Avary Skaug and Dana Tolbert are spending their summer vacation doing what other kids might call “a chore.”
But no one’s forcing the Puyallup teens to clean up the neighborhood traffic circle at 18th Street and Fourth Avenue.
“We thought it was an eyesore,” Tolbert said. “It’s kind of, like, introducing our neighborhood and it’s kind of run down and gross.”
Tolbert, 14, and Skaug, 13, live nearby and have known each other since Tolbert moved into the neighborhood two years ago. Tolbert is home schooled and Skaug goes to Aylen Junior High School. The two see each other almost every day, especially in the summer, riding their bikes around the neighborhood.
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In July, Tolbert brought up the idea of cleaning the traffic circle. Skaug agreed.
With rakes, shovels and a lot of time, they set to work weeding the plants that were tall and overgrown, making it difficult for drivers to see.
“They were kind of just taking over everything and there wasn’t really a purpose for them,” Skaug said. “There was mostly grass and dead moss.”
A bag of needles found among the plants was tested for heroine by the police, added Dana’s mother, Hanna.
The neighbors started to take notice of Skaug and Tolbert shortly after they started their work.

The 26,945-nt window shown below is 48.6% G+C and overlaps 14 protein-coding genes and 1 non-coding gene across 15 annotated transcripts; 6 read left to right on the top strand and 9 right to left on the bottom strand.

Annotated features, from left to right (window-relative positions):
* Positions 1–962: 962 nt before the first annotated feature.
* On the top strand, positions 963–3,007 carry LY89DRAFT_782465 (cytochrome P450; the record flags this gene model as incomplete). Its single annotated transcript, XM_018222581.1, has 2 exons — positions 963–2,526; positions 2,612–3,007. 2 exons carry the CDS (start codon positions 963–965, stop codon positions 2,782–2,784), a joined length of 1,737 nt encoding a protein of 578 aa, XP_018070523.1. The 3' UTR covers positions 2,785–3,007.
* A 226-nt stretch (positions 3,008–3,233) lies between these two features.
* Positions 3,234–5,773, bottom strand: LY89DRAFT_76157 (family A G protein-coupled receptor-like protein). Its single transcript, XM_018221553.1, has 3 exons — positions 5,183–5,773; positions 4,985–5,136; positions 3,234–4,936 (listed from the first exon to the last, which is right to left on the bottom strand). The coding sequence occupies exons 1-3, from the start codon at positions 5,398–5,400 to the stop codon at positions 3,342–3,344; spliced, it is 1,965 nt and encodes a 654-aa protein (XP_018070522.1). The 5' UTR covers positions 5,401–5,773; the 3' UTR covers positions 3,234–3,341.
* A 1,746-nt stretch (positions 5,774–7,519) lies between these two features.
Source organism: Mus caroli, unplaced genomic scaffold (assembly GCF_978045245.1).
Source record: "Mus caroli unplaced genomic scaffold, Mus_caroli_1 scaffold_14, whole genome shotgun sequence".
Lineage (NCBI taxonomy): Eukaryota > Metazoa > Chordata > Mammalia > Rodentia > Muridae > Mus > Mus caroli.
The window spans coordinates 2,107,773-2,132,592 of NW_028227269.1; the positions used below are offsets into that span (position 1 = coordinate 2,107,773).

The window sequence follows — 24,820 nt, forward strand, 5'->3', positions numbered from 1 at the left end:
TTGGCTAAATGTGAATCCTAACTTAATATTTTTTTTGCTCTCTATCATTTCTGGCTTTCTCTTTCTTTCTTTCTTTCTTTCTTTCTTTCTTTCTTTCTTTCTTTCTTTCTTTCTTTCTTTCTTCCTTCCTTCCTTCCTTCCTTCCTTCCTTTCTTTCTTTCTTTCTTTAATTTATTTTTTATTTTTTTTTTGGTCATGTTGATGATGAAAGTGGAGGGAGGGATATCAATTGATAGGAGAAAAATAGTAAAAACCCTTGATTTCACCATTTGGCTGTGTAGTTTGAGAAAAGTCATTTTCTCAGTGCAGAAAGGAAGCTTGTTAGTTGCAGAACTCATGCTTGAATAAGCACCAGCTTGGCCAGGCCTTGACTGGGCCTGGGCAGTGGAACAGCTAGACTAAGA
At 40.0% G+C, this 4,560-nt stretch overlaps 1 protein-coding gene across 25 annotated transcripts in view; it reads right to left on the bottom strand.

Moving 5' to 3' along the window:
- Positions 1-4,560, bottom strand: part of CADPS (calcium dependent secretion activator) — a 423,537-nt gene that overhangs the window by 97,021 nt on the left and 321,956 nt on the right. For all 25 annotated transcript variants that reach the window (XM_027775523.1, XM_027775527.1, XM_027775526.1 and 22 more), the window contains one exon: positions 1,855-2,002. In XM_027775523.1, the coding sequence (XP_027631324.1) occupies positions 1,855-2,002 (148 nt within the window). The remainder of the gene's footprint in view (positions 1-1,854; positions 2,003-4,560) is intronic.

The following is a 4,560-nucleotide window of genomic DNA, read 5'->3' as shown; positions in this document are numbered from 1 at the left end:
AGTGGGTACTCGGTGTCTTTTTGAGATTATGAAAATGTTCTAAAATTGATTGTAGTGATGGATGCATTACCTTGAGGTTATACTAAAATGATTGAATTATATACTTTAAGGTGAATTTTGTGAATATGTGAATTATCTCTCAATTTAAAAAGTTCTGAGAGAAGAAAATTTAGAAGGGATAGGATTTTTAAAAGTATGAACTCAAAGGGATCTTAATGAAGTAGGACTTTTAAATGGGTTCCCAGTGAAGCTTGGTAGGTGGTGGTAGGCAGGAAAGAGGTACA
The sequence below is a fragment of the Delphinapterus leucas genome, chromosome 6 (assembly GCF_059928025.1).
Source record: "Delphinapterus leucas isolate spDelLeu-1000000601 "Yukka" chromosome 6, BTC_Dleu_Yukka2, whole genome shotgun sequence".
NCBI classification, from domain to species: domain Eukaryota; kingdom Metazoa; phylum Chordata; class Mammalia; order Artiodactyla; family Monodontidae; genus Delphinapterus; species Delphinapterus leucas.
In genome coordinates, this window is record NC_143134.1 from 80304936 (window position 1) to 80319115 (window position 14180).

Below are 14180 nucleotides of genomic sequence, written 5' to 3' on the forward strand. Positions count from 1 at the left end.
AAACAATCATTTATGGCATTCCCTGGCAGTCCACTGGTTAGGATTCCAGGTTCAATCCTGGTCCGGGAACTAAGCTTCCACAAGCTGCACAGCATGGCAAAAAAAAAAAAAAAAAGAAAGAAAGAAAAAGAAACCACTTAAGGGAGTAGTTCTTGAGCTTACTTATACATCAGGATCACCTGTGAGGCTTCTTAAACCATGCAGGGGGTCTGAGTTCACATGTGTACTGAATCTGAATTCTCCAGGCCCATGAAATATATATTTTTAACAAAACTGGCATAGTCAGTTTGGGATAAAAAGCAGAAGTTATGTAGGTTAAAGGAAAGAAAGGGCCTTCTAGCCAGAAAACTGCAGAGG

“There was this guy that said, ‘How did you get stuck with this job?’” Skaug said.
Even their parents were getting questioned.
“I had people ask, ‘Are you paying them to do that, or are they being punished?’” said Tinell Skaug, Avary’s mother.
But the traffic circle had been on the minds of many residents.
“I know a couple of neighbors have been saying that they’ve been meaning to get this done, that it’s kind of run down but they don’t have the time,” Tolbert said.
Another neighbor donated to the teen’s effort.
“He walked up and kind of startled us at first,” Skaug said. “He just said we’re doing a great job and asked us why we’re doing it and gave us each $20.”
The traffic circle was built about 2005, according to the city. Typically, neighborhoods are encouraged to maintain them. The city steps in only in the event of safety concerns, such as blocking the roadway. The same rules apply to larger medians on busier arterial roads, where it’s easier to block traffic.
The city has no problem with Skaug and Tolbert’s project and is happy with their work, said Ken Davies, Puyallup’s street supervisor.
“What they did looks great to me,” he said.
The girls used their $40 donation to buy and lay compost, where they plan to plant flowers. They’re looking to hang up flyers about the project to collect more money. Neighbors have pledged another $30.
“This is bringing a smile to everybody’s face that drives by,” Hanna Tolbert said.
“These girls are always coming up with different fun activities and loving our neighbors and our neighborhood,” Tinell Skaug added. “That’s kind of how they’re both wired.”